- FedEx CEO Fred Smith said on a call with analysts Tuesday he does not believe the "prospects" of FedEx will be "disrupted" by Amazon Air.
- Analysts on FedEx's quarterly earnings call pressed FedEx executives about potential competitor Amazon Air with no less than three questions on the subject. Executives answered that the company is not a threat, but a customer, countering a recent analyst warning.
- "We look at Amazon as a wonderful company in service and they're a good customer of ours. We don't see them as a peer competitor at this point in time for many reasons. We think it is doubtful that, that will be the case," said Smith.
"Have you seen any impact from Amazon Air, Raj?" asked analyst Ken Hoexter of Merrill Lynch in writing.
"Ken, the short answer to that question is no," responded Raj Subramaniam, executive vice president and chief marketing and communications officer, and soon to be president and CEO of FedEx Express. After more questions regarding the e-commerce giant, Subramaniam added:
"I think it's also important to recognize, and again, there is a significant misunderstanding, the Amazon Air network is set up to move inventory within the Amazon system, which is prodigious. It's big, it moves not-in-stock and low-turn SKUs and forward stocked items for their third-party customers, who can't duplicate inventory every place. So it's scheduled differently than FedEx or UPS's system."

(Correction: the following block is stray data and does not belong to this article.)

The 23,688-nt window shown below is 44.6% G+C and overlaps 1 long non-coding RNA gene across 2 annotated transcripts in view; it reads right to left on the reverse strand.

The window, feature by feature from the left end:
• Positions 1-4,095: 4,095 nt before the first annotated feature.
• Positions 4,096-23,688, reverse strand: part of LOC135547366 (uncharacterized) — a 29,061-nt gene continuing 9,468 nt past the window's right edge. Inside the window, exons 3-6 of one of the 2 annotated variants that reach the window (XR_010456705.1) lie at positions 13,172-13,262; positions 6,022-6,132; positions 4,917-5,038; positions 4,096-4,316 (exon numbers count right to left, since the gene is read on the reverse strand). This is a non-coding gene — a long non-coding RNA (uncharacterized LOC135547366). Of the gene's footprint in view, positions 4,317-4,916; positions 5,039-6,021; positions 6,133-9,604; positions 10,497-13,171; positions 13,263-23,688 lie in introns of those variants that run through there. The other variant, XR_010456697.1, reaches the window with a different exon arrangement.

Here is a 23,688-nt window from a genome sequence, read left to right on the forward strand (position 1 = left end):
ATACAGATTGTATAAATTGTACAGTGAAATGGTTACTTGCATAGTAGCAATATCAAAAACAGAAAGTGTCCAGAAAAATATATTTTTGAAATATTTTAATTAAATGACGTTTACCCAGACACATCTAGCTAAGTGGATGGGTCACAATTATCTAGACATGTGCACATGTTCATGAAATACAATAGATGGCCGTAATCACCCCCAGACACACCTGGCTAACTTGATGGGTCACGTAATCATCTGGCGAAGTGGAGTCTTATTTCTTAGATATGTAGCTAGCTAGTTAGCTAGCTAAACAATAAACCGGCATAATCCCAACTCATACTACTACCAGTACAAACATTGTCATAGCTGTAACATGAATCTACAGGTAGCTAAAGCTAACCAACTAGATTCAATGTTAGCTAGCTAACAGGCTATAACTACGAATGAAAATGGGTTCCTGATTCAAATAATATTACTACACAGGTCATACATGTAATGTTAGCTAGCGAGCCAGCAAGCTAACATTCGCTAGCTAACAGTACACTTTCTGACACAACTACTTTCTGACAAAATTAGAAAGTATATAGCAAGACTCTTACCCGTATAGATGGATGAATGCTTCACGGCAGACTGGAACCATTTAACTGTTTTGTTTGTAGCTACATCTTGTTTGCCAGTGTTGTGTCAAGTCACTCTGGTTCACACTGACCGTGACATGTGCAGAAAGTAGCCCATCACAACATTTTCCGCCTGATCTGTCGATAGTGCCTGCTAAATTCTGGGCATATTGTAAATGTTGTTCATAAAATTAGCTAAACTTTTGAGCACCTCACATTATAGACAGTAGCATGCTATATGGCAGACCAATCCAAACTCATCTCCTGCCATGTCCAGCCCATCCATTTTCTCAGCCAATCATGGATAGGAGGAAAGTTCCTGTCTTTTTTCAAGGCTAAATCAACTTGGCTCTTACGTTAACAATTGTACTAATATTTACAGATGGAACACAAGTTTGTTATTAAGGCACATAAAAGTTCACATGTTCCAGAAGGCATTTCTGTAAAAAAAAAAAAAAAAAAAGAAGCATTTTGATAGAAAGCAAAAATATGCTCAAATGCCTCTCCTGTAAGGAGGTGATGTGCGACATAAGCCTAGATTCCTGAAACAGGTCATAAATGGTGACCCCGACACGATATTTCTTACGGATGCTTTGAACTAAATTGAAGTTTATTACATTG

Worry about the growth of Amazon Air and its possible effect on the entrenched 3PLs are in part due to Amazon's history as a disruptor, but also from a Morgan Stanley analyst's warning earlier this month that Amazon Air is "encroaching" on UPS and FedEx in the skies.
At the time, FedEx declined to comment on the report, but executives' comments Tuesday suggest they do not share these concerns. Similarly, UPS told Supply Chain Dive in an email at the time: "There are a variety of assumptions in the Morgan Stanley report that we disagree with ... We are confident in our strategies and believe there is tremendous opportunity for continued growth."
In terms of air service infrastructure, Amazon is years behind either UPS or FedEx and though some scenarios for "encroachment" have been thrown out by analysts, both UPS and FedEX appear confident that a new challenger is not a near-term problem.
Still, the concern from analysts displayed on this week's call seems to suggest that even if the threat of Amazon Air is not imminent, the questions are here to stay.